I remember my first family project was in second grade, and we had to decorate a cardboard duck. Well, I knew my mom was busy and stressed, so I hid the duck somewhere in my room. My mom eventually found it and asked what it was, and I had to explain. Well, obviously she was devastated because she hadn’t realized how much of her stress I had absorbed. But I think it also renewed her commitment to playing an active role in my education. We made the best duck in the class. And I have fond memories of our projects after that.

I guess that’s one way to make the adobe. :stuck_out_tongue:

The people who can’t afford that are probably not hanging out posting on the Dope.

And regarding the “wake up call that a parent needs”: No. This is not a wake-up call. Parents who are already involved with their kids are simply going to be annoyed by having to do homework for third grade when presumably they already successfully completed third grade on their own once already. Parents who aren’t involved with their kids are not going to see a homework assignment from Mrs. Taylor in Grade 3 and realize, “My God! I’m not involved enough with my child! I’m going to sit down and craft this pioneer hut out of matchsticks and popsicle sticks, and afterwards I will have realized the error of my ways!” More likely, that kid is just going to show up to school with either no project or a shitty project, and the net change in his family life will be zip.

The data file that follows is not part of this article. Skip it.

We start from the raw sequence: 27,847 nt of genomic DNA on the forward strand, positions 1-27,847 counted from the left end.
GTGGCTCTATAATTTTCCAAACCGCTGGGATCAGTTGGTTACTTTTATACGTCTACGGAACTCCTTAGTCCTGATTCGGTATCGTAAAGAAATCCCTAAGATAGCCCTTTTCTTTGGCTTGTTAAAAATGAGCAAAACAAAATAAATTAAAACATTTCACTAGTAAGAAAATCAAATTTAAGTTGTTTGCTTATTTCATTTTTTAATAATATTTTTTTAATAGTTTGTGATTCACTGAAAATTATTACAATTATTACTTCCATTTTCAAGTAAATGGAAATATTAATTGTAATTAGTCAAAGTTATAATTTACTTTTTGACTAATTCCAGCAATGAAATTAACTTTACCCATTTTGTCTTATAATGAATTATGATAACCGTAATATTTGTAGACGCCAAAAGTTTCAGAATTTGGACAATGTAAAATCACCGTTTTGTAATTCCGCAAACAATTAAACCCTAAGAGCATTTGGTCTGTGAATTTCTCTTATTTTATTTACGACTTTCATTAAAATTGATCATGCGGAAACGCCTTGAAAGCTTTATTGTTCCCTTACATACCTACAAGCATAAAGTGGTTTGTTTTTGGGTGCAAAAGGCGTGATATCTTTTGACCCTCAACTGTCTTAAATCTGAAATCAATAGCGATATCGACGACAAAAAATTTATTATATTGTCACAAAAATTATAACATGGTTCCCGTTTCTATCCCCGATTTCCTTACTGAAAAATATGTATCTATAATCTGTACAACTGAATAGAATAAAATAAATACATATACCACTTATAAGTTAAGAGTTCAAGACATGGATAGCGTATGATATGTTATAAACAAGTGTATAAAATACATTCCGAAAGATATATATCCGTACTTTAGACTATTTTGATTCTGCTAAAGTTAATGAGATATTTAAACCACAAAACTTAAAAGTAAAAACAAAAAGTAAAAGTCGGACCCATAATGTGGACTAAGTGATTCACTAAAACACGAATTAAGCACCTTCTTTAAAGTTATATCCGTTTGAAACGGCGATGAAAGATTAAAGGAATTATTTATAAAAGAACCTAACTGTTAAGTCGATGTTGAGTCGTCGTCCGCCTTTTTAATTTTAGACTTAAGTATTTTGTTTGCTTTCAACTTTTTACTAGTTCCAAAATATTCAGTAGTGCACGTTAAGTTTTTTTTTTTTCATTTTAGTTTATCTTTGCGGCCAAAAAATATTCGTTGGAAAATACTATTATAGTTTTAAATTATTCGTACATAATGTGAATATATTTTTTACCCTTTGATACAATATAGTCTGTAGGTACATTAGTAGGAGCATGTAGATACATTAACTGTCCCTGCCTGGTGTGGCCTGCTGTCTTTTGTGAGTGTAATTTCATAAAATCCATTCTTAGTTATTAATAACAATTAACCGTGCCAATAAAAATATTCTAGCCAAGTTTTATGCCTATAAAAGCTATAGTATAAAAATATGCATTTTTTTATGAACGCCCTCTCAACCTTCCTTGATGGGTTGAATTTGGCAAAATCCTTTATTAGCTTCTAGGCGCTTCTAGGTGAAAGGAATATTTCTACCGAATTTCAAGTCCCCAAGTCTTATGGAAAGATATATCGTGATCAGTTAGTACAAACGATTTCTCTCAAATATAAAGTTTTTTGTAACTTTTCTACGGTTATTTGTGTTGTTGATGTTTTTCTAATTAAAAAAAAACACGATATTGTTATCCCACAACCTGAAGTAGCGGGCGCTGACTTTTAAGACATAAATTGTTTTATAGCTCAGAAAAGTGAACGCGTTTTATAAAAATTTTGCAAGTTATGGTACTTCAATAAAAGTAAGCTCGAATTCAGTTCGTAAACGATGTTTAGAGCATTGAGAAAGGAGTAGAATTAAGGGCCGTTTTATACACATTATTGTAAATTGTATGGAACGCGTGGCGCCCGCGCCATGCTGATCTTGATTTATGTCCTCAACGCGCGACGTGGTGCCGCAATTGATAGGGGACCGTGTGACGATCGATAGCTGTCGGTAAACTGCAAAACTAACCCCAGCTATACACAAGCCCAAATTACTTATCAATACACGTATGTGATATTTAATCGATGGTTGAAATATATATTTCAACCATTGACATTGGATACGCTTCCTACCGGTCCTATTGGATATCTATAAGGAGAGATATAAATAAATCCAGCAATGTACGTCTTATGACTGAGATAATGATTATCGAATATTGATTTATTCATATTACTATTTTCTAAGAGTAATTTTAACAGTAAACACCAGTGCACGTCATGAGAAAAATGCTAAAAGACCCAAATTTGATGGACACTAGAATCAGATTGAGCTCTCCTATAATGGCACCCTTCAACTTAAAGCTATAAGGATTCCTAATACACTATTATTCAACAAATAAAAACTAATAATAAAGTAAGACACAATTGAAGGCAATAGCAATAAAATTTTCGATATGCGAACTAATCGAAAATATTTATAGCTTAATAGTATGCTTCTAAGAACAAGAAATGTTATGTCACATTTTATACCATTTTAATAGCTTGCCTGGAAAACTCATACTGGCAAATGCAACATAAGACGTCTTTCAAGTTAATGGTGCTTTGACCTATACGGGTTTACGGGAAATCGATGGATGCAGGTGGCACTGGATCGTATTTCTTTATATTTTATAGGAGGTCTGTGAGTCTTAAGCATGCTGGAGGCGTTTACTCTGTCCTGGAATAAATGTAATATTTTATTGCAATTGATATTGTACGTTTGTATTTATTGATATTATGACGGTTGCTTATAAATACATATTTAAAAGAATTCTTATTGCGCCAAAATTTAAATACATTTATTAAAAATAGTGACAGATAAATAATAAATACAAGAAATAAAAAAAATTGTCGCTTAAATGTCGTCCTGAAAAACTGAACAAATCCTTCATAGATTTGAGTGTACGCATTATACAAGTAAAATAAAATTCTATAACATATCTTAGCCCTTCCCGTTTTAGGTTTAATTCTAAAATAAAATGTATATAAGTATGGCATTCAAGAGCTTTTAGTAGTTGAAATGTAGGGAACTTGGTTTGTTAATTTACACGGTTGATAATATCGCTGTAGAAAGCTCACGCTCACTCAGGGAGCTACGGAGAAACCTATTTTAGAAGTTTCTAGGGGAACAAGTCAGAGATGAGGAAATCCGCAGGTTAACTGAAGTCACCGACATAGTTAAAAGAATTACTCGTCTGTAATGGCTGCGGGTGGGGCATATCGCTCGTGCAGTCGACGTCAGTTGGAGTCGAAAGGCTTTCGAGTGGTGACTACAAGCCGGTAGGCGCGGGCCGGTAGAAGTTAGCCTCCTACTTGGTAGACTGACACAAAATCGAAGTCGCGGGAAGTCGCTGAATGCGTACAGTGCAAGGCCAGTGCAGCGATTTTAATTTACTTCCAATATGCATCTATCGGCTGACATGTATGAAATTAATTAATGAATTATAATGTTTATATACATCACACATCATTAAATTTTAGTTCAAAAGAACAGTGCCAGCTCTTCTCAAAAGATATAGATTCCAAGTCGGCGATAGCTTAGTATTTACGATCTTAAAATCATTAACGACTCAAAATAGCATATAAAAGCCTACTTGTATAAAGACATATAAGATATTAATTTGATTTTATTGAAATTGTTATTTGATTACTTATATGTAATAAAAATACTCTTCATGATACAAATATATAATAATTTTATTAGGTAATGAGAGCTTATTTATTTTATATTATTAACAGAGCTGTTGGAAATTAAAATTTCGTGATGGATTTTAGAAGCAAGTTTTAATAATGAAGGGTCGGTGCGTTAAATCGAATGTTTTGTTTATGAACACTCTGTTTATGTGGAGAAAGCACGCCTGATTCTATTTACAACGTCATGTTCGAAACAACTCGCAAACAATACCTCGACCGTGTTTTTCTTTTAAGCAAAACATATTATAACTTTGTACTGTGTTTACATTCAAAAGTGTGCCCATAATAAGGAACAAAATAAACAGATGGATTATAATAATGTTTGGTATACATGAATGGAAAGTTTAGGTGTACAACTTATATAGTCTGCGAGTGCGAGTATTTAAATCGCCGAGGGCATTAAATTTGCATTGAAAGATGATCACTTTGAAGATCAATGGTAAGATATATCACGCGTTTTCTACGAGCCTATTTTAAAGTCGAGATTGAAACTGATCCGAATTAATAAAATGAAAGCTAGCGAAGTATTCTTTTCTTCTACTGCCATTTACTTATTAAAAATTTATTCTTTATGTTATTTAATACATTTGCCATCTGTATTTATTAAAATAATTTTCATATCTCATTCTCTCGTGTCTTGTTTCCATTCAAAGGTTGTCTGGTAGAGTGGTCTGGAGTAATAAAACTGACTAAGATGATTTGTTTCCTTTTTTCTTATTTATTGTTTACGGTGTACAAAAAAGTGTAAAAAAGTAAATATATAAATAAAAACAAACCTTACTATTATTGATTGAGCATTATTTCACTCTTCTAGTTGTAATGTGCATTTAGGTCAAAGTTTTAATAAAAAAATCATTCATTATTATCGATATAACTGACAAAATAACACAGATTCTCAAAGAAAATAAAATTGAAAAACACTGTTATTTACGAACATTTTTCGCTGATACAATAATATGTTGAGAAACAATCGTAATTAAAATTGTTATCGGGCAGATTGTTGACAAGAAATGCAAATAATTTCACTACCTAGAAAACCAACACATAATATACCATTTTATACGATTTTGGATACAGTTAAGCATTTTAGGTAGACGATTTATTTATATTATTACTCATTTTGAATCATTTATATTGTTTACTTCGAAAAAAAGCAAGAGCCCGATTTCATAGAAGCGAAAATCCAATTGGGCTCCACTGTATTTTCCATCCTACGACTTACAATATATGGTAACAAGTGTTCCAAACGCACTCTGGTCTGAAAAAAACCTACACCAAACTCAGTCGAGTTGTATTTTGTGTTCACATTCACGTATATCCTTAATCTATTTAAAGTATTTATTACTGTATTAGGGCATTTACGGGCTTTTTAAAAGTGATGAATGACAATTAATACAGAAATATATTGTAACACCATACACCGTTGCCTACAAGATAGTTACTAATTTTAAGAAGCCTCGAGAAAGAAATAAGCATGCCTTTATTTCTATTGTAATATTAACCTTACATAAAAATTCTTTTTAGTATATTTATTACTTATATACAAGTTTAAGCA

Mostly I just take issue with the entire concept that the school is responsible for promoting family togetherness by assigning stupid homework projects that are supposed to be done by the whole family. If anything, as has already been pointed out, this only serves to highlight the shitty family circumstances that some kids have been saddled with – although that’s not really my main issue with it. My main issue is that it’s pointless and annoying.

I can’t understand why they’re still sending home Family Trees to be filled out which have only space for two parents and four grandparents. Which of her deeply loved grandparents would you like us to leave off, and why? And how about that other kid in her class who has never had even two parents? In today’s world of divorce and blending families, not to mention single parenthood, family trees should be left until the lessons on genetics, or given more or less branches as needed.

Really? Okay. I can’t afford that. If you can find me that $20 in my bank account, I’d love to put some gas in my car.

While asking about abuse, etc. is clearly out of line, I don’t think that these projects are necessarily a bad thing for children with neglectful parents.

i think in many cases, they can play a role in empowering children to identify and strengthen the connections with whoever can help them. An aunt, neighbor, grandparent, etc. may know on some level that a child isn’t getting the care that they need, but not really know how to process that. But when a kid comes up to you and says they need help building their mission, it’s a pretty clear sign that something is going wrong in a way that you can help with. The bond that is created stacking sugar cubes may later be the bonds that gets that kid through the hard years even with a neglectful family.

I agree that finding an interested ally is a harsh thing for a child to have to do, but it’s also a very useful one. And I think most kids can come up with someone who can help them, and they will be better off for it.